Supporters say Ohio’s third grade reading guarantee is ‘more necessary now than ever’
An education policy research group is voicing its support for Ohio's current reading education laws as legislators prepare to consider a bill that would eliminate the state's required retention of third graders who do not pass their reading test.
The state’s third grade reading guarantee mandates that a child — who scores in the lowest category on their reading test — must be held back, with a plan for teachers to bring that student up to a higher reading level.
Chad Aldis, vice president for Ohio policy at the Fordham Institute, said the law — which was passed in 2012 — has shown signs of working.
“The extra assistance and extra time students get with having more opportunity to focus on reading is more necessary now than ever,” said Aldis, noting that there is already an increase in academic support for students coming out of the COVID-19 pandemic.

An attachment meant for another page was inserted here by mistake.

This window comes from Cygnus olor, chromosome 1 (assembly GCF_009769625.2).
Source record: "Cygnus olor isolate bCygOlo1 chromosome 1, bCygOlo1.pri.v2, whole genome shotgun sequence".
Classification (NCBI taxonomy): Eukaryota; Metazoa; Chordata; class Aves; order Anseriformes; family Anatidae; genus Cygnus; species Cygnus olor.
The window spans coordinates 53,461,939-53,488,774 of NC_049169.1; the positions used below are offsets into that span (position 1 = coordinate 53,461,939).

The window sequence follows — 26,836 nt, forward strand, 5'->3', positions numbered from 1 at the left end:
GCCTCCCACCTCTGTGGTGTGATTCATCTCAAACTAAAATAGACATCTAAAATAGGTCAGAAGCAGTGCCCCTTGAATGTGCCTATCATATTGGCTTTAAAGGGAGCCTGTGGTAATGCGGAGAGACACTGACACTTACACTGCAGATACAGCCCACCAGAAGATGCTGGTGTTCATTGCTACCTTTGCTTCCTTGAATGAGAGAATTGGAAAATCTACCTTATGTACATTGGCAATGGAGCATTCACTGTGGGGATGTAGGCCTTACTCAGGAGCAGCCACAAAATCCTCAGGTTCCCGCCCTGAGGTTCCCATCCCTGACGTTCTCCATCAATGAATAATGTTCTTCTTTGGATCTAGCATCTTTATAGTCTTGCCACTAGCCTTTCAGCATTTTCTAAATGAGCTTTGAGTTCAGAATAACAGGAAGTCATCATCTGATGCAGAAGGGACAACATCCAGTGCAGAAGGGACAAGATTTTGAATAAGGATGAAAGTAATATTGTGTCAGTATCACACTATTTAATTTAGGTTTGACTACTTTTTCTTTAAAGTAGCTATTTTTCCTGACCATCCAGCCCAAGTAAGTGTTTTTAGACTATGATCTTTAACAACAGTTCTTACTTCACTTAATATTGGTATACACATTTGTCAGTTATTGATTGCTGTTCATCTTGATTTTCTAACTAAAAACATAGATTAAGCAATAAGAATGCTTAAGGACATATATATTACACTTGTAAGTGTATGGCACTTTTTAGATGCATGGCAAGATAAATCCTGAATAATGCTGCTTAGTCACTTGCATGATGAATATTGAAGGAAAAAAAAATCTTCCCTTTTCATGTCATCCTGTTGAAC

Aldis added that the third grade reading guarantee is a way to make sure high-risk students do not get left behind.
“The improvements mean most for the most struggling readers. Low-income students, students of color. And that's where the gaps are biggest in Ohio. And that's why we can't turn away at a time when our students need the most assistance and there are signs we've made progress,” said Aldis.
Scott DiMauro, president of the Ohio Education Association, the state’s largest teachers’ union, is a proponent of the bill to eliminate the required retention.
He and several supports have argued that research shows retaining a child based on their reading performance can lead to other consequences down the road, such as higher high school dropout rates.
“A one-size-fits-all policy, like the mandatory third grade reading guarantee retention requirements, does not serve our students, has not been effective as a matter of public policy, and it’s something that needs to change,” said DiMauro.
But Aldis has argued that research on retention is usually based on old data and that Ohio should instead look at state’s with similar reading policies, like Florida and Mississippi. Aldis said Florida has a proven track record of success with its reading requirements.